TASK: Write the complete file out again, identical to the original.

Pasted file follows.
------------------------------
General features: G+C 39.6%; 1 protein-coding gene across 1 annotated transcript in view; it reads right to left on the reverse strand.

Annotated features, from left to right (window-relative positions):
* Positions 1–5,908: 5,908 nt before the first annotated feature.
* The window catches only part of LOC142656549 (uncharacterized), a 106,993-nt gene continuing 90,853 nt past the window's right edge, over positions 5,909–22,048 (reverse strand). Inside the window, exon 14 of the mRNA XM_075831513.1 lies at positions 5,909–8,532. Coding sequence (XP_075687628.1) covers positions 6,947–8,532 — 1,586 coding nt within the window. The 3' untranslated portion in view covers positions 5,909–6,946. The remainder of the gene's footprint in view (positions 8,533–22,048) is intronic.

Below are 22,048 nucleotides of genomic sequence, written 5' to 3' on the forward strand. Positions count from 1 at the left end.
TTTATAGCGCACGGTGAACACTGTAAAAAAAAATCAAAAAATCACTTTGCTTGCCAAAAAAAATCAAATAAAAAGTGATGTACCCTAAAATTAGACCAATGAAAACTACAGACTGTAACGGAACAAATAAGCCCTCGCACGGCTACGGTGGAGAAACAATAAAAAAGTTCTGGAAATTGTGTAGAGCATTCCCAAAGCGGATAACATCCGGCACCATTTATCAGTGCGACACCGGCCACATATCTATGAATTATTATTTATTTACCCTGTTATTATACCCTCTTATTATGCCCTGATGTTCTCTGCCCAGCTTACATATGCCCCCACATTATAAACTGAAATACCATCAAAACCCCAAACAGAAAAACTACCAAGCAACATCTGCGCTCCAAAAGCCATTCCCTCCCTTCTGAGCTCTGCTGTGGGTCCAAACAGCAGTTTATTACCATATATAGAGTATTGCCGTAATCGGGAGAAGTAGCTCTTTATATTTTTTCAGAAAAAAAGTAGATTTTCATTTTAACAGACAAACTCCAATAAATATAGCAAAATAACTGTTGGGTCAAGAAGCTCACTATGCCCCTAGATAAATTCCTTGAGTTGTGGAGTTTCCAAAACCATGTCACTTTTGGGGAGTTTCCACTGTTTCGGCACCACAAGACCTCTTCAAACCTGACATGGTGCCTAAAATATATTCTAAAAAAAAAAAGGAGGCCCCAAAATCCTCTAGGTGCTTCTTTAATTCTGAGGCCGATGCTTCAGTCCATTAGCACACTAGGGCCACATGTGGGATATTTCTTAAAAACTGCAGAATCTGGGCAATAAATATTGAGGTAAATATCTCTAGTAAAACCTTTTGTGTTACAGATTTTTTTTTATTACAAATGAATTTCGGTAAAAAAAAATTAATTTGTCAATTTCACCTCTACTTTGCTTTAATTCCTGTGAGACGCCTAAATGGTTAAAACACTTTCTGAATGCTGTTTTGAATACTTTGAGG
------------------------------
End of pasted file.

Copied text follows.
General features: G+C 39.6%; 1 protein-coding gene across 1 annotated transcript in view; it reads right to left on the reverse strand.

Annotated features, from left to right (window-relative positions):
* Positions 1–5,908: 5,908 nt before the first annotated feature.
* The window catches only part of LOC142656549 (uncharacterized), a 106,993-nt gene continuing 90,853 nt past the window's right edge, over positions 5,909–22,048 (reverse strand). Inside the window, exon 14 of the mRNA XM_075831513.1 lies at positions 5,909–8,532. Coding sequence (XP_075687628.1) covers positions 6,947–8,532 — 1,586 coding nt within the window. The 3' untranslated portion in view covers positions 5,909–6,946. The remainder of the gene's footprint in view (positions 8,533–22,048) is intronic.

Below are 22,048 nucleotides of genomic sequence, written 5' to 3' on the forward strand. Positions count from 1 at the left end.
TTTATAGCGCACGGTGAACACTGTAAAAAAAAATCAAAAAATCACTTTGCTTGCCAAAAAAAATCAAATAAAAAGTGATGTACCCTAAAATTAGACCAATGAAAACTACAGACTGTAACGGAACAAATAAGCCCTCGCACGGCTACGGTGGAGAAACAATAAAAAAGTTCTGGAAATTGTGTAGAGCATTCCCAAAGCGGATAACATCCGGCACCATTTATCAGTGCGACACCGGCCACATATCTATGAATTATTATTTATTTACCCTGTTATTATACCCTCTTATTATGCCCTGATGTTCTCTGCCCAGCTTACATATGCCCCCACATTATAAACTGAAATACCATCAAAACCCCAAACAGAAAAACTACCAAGCAACATCTGCGCTCCAAAAGCCATTCCCTCCCTTCTGAGCTCTGCTGTGGGTCCAAACAGCAGTTTATTACCATATATAGAGTATTGCCGTAATCGGGAGAAGTAGCTCTTTATATTTTTTCAGAAAAAAAGTAGATTTTCATTTTAACAGACAAACTCCAATAAATATAGCAAAATAACTGTTGGGTCAAGAAGCTCACTATGCCCCTAGATAAATTCCTTGAGTTGTGGAGTTTCCAAAACCATGTCACTTTTGGGGAGTTTCCACTGTTTCGGCACCACAAGACCTCTTCAAACCTGACATGGTGCCTAAAATATATTCTAAAAAAAAAAAGGAGGCCCCAAAATCCTCTAGGTGCTTCTTTAATTCTGAGGCCGATGCTTCAGTCCATTAGCACACTAGGGCCACATGTGGGATATTTCTTAAAAACTGCAGAATCTGGGCAATAAATATTGAGGTAAATATCTCTAGTAAAACCTTTTGTGTTACAGATTTTTTTTTATTACAAATGAATTTCGGTAAAAAAAAATTAATTTGTCAATTTCACCTCTACTTTGCTTTAATTCCTGTGAGACGCCTAAATGGTTAAAACACTTTCTGAATGCTGTTTTGAATACTTTGAGG